"¿Quién es aquella persona?"
Translation:Who is that person?
In Spanish we have three distances. For something nearby esta,estas,este,estos,esto, something far away, esa,esas,ese,esos,eso. And for something further aquella,aquellas,aquel,aquellos,aquello.
Like you only have this and that, normally you translate aquel... like that.
What is the difference between the English and the Spanish demonstratives?
In English we used:
• “this” to talk about what is near the speaker.
• “that” to talk about what is far from the speaker.
But in Spanish we have three “semantic fields”, three differences:
• “este” to talk about what is near the speaker.
• “ese” to talk about what is near the listener.
• “aquel” to talk about what is far from both, speaker and listener.
By the way, it is the same difference about "here and there" and "aqui, ahí and allí or allá"
Wanna know a strange coincidence? Spanish and Japanese are identical with their this vs. that vs. that over there distinction.
これ koré = esto = this = (close to speaker)
それ soré = eso = that = (close to listener, far from speaker)
あれ aré = aquello = that = (far from speaker and listener)
And then, just like Spanish, Japan distinguishes between determiners used as a pronoun (This is bad. - I love that) or as an adjective (This dog is bad. - I love that dog.)
Pronoun: これ(koré)、それ(soré)、あれ(aré) = esto, eso, aquello
Adjective: この(kono)、その(sono)、あの(ano) = este (-os, -a, -as), ese (-os, -a, -as), aquel (-os, -a, -as)
The only difference is that Spanish only uses the special neuter pronoun forms when the gender of the item is unknown (¿Qué es eso?) whereas Japanese uses them any time the word is a pronoun.
::edit:: The acute accent
´ is not typically used in Japanese transcription, but I added it as a pronunciation aid. It does not indicate stress (Japanese doesn't use a stress accent), but rather that the e is not silent. I did this to prevent the Japanese words koré, soré, and aré from being mispronounced as the English words core, sore, and are. The same convention can be seen occasionally with the word saké, (vs. English "sake") and always with the word Pokémon (vs. English "poke").
I wrote out a really complicated example and then I found this. You should read that instead. Let me know if it doesn't help.
I took this directly from the "Tips and notes" section of Basics 1. I wonder if you might have missed it:
Vowels in Spanish can have an accent mark, such as the "u" in "menú" (menu). One use of the accent mark is to indicate which syllable should be stressed in the pronunciation. For example, in "teléfono" (telephone), the second "e" has the most stress.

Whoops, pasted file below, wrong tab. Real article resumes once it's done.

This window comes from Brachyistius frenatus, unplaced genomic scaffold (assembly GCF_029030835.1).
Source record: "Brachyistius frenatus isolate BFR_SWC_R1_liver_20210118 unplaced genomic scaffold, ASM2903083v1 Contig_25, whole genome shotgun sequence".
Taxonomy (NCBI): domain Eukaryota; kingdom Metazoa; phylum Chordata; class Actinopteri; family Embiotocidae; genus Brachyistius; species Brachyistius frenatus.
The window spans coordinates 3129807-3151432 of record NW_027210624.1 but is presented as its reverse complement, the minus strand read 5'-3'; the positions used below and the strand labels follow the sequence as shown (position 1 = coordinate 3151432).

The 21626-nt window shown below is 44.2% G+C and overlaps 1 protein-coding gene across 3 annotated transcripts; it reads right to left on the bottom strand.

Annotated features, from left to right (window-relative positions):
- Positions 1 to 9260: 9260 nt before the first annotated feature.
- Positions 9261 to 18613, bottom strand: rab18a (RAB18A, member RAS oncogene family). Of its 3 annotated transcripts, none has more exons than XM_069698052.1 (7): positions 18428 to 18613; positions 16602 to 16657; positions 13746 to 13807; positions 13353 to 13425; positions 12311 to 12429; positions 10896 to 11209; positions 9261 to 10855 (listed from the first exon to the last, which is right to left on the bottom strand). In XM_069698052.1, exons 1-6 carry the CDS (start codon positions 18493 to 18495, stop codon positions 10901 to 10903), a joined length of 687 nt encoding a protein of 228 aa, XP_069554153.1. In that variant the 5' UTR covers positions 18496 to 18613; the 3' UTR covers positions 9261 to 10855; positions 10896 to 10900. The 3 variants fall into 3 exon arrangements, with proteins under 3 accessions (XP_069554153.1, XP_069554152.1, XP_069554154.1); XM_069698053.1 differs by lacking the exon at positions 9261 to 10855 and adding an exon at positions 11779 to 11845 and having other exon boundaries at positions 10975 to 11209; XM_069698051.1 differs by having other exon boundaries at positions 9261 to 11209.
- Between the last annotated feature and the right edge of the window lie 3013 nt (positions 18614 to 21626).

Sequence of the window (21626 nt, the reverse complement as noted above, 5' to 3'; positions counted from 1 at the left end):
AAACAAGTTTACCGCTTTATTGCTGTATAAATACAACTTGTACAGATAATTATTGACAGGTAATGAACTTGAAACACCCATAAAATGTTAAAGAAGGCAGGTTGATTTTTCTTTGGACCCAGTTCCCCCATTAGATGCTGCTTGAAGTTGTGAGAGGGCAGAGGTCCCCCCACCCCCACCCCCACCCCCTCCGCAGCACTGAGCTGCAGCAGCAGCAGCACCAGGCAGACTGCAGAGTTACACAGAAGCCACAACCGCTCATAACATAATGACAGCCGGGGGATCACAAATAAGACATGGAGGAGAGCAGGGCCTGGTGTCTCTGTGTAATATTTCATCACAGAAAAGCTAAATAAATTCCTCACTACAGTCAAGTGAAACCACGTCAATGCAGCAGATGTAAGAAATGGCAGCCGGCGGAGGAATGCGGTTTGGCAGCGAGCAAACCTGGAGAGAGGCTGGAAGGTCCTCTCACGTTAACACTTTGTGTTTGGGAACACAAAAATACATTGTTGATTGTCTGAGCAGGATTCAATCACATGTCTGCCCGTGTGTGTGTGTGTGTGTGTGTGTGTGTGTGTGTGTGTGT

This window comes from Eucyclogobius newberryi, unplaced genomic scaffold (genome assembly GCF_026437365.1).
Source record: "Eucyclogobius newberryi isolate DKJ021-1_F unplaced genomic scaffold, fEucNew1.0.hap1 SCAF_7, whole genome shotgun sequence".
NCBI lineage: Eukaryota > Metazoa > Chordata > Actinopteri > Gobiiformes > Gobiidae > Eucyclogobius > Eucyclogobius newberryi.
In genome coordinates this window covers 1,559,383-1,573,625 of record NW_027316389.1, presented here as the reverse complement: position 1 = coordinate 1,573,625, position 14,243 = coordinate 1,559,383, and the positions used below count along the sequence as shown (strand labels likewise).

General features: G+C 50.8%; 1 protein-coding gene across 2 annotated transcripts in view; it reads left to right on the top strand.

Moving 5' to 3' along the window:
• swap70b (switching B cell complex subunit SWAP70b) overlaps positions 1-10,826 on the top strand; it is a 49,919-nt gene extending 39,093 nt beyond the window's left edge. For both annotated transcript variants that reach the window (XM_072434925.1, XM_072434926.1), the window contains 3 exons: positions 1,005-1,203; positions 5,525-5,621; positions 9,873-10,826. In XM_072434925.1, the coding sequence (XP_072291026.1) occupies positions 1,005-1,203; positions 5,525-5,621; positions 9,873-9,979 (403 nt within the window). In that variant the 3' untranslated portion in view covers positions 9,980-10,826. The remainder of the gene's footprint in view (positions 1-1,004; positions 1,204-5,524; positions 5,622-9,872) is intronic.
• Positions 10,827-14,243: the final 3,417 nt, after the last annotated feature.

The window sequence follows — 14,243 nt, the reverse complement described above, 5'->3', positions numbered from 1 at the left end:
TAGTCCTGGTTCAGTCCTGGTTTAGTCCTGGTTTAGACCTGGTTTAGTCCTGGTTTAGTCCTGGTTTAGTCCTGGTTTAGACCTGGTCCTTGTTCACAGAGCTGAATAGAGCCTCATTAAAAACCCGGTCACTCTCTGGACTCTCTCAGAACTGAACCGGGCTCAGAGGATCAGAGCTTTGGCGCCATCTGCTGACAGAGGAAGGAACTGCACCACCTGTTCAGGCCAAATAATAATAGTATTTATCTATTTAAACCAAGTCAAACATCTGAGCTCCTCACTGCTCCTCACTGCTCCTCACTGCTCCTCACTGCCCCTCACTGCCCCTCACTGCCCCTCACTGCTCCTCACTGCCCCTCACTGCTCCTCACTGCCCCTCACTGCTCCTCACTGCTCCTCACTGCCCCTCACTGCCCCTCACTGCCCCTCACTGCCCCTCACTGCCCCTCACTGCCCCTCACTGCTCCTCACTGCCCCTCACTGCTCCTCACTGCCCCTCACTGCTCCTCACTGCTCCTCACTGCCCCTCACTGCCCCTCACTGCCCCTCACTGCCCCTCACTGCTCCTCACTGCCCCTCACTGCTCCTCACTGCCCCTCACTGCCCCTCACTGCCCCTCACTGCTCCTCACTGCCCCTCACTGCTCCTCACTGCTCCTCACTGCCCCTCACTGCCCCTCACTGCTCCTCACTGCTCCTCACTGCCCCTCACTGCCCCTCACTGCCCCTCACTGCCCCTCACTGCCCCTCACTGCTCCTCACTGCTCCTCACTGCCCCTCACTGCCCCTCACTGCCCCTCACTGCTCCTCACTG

Accent marks are also used to distinguish homophones. For example, "él" and "el" are homophones because they have the same pronunciation. However, "él" is a masculine pronoun (meaning "he" or "him") and "el" is a masculine article (meaning "the").
Short answer: The acute accent ( ´ ) only indicates stress or distinguished homophones. The diaresis ( ¨ ) indicates a non-silent u.
Sound quality? No. Only stress. There are only 5 vowel sounds in standard Spanish.
/u/ (possibly also
/ɛ/ depending on the speaker).
The diaresis¹ (found only on ü) is used in special cases to show that the u is pronounced as
/w/ rather than the expected silent vowel in the combinations gue or gui. For example, the word pingüino requires the diaresis for proper pronunciation:
/pinˈgwi.no/. Without it, the u would be silent:
If there were no u or ü in the combinations above, the g would sound like
/h/~/ç/~/x/ (Either h as in "happy," "human," or the ch in Scottish loch).
If you see gua, or guo, those u's are always pronounced
You can read more about that here.
¹Note that the ¨ is a diaresis and not an umlaut. The word umlaut refers only to the German(ic) usage of the ¨ to indicate a sound change.
I wanted to thank you so much for such a usefull information. Really appreciate it ;)
It's not a literal translation in my opinion, who is that person over there? Would be translated to «¿Quíen es esa/aquella persona de allá?». I think Duo is a bit confused about the meaning of aquella. We normally use aquella to refer to objects that are far, but in reality it means the object is at the same distance from the speaker and the listener, and that doesn't mean the object is far away.
I read this in a comment on another question: apparently the difference between "eso" and "aquel" is that the former implies the thing is closer in proximity and the latter implies it is further in proximity. Hence, "Who is that person over there?" is a little more accurate.